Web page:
New York City Mayor Eric Adams on Sunday brushed away the notion the Chicago Mayor Lori Lightfoot’s defeat in the reelection election was simply a warning flag to Democratic mayors, declaring it an “warning sign for the country” all around.
“I showed up at crime scenes. I knew what New Yorkers were saying. And I saw it all over the country. I think, if anything, it is really stating that this is what I have been talking about. America, we have to be safe,” Adams stated to the CNN’s Dana Bash on “State of the Union.”
Adams was elected Mayor in 2021 following a campaign that was focused on public safety and fighting the rise in crime.
Lightfoot is the first candidate who was elected in 2019, was defeated in her reelection effort in the last week, failing be able to get one of two runoffs. Chicago is currently the third largest city in recent years to have a mayoral race which has tested the attitudesin a largely Democratic electorate police and crime.
The violence in Chicago increased in the years between the years 2020 and 2021. While murders and shootings have decreased since then other crimes — like carjacking, theft, burglaries, and robberiesare up since the year before, as per the report of Chicago’s Police Department’s year-end report.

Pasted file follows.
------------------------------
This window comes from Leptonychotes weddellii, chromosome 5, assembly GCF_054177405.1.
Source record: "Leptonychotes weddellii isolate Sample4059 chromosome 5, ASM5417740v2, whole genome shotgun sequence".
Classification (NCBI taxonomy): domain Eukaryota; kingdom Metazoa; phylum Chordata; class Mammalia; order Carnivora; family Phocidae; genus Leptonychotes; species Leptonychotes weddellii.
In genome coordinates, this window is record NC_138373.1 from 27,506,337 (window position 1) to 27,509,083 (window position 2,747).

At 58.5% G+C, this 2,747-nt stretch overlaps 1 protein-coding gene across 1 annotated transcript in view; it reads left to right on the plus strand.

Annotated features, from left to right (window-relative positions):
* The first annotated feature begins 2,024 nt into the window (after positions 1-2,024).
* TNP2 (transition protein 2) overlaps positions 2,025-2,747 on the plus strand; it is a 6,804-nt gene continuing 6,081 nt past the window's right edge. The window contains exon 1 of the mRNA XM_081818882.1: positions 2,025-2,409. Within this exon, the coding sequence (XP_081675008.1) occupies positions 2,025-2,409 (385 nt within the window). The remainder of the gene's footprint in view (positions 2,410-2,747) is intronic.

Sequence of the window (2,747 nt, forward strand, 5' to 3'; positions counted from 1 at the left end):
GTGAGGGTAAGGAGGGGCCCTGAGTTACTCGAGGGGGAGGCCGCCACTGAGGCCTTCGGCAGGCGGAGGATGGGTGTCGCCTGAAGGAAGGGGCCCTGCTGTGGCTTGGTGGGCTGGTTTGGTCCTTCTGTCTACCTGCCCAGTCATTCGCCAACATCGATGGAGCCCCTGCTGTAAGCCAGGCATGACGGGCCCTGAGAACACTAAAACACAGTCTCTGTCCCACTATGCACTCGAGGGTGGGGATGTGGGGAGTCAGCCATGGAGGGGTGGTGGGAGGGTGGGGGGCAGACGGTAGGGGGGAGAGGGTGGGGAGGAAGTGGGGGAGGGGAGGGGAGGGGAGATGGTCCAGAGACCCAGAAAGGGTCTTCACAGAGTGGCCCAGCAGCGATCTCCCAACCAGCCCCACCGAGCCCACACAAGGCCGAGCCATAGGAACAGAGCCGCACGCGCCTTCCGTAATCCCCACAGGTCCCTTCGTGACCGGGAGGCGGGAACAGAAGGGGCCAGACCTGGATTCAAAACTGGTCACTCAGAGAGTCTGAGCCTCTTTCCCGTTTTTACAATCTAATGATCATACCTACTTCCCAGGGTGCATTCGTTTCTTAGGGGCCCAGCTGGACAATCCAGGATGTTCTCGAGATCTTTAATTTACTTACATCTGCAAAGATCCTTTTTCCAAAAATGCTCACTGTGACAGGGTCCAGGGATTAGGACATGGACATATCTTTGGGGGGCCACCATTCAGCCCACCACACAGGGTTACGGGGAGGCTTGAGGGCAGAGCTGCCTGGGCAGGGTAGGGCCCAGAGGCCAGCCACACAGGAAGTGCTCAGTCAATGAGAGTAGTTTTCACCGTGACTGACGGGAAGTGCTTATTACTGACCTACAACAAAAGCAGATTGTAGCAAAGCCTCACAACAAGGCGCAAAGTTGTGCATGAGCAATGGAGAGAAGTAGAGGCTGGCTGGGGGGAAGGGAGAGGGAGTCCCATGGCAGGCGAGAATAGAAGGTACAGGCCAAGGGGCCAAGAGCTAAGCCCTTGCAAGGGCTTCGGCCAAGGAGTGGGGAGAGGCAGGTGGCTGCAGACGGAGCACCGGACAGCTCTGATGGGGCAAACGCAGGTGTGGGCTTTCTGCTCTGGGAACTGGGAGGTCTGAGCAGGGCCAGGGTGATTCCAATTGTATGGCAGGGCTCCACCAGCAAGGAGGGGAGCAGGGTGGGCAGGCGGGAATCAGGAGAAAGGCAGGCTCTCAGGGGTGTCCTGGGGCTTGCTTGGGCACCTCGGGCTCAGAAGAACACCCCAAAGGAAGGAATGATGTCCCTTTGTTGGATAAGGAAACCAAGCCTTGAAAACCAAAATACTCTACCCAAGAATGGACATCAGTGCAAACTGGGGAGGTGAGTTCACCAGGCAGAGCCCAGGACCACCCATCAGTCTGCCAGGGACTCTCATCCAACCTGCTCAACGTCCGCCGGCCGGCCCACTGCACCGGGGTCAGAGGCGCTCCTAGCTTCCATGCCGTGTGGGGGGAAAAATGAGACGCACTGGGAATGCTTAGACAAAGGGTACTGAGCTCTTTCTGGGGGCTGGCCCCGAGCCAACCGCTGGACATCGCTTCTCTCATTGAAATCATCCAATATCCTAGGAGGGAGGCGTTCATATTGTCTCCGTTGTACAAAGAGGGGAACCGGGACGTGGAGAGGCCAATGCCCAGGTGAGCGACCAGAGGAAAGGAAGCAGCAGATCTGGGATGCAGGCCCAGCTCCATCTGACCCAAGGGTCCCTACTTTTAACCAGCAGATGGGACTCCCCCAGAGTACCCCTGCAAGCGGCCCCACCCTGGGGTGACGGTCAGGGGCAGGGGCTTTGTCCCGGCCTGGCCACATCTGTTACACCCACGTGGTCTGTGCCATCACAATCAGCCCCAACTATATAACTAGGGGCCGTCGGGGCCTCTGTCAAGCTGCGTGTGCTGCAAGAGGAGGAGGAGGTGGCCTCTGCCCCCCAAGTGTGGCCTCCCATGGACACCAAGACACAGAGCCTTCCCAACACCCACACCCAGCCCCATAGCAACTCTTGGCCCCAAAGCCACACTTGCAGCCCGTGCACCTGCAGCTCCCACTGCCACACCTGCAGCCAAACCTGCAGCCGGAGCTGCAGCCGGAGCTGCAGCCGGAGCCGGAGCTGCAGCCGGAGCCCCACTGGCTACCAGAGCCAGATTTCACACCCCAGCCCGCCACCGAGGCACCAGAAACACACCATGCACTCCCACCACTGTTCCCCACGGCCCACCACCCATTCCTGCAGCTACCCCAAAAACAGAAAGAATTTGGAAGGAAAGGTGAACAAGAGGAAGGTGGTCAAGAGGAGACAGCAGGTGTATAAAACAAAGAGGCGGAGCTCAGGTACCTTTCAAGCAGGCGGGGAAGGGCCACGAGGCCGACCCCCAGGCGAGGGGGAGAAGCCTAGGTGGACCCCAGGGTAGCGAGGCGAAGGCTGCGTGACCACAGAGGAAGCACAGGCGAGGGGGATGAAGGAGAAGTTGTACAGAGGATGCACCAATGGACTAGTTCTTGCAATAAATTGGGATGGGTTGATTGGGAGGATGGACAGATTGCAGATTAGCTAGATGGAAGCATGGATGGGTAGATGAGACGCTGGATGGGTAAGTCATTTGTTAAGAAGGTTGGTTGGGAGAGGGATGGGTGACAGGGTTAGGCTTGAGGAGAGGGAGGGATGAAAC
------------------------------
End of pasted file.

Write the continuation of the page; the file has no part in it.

“Mayors, we are closer. We’re closest to the problem,” Adams declared Sunday, describing public safety as an “prerequisite to prosperity” in American cities. “We are focused on public safety because people want to be safe.”
Adams was asked on Sunday about the criticism he received from Democrats who claim that his views on crime harm the party but assists Republicans.
“The polls were clear. New Yorkers felt unsafe, and the numbers showed that they were unsafe,” Bash said. Bash. “Now, if we want to ignore what the everyday public is stating, then that’s up to them. I’m on the subways. I walk the streets. I speak to everyday working-class people. And they were concerned about safety.”
Adams has also addressed the criticism which has followed his remarks in an event for interfaith dialogue on Wednesday in which he said “Don’t tell me about no separation of church and state. State is the body, church is the heart. You take the heart out of the body, the body dies.”
“What I believe,” the man said on the other day “is the fact that it is impossible to dissociate your faith from the other. The government shouldn’t interfere with religious beliefs and religion should not interfere with the government. However, I am convinced that my faith drives me to improve how I manage and the things I do.”
To read more news, click here.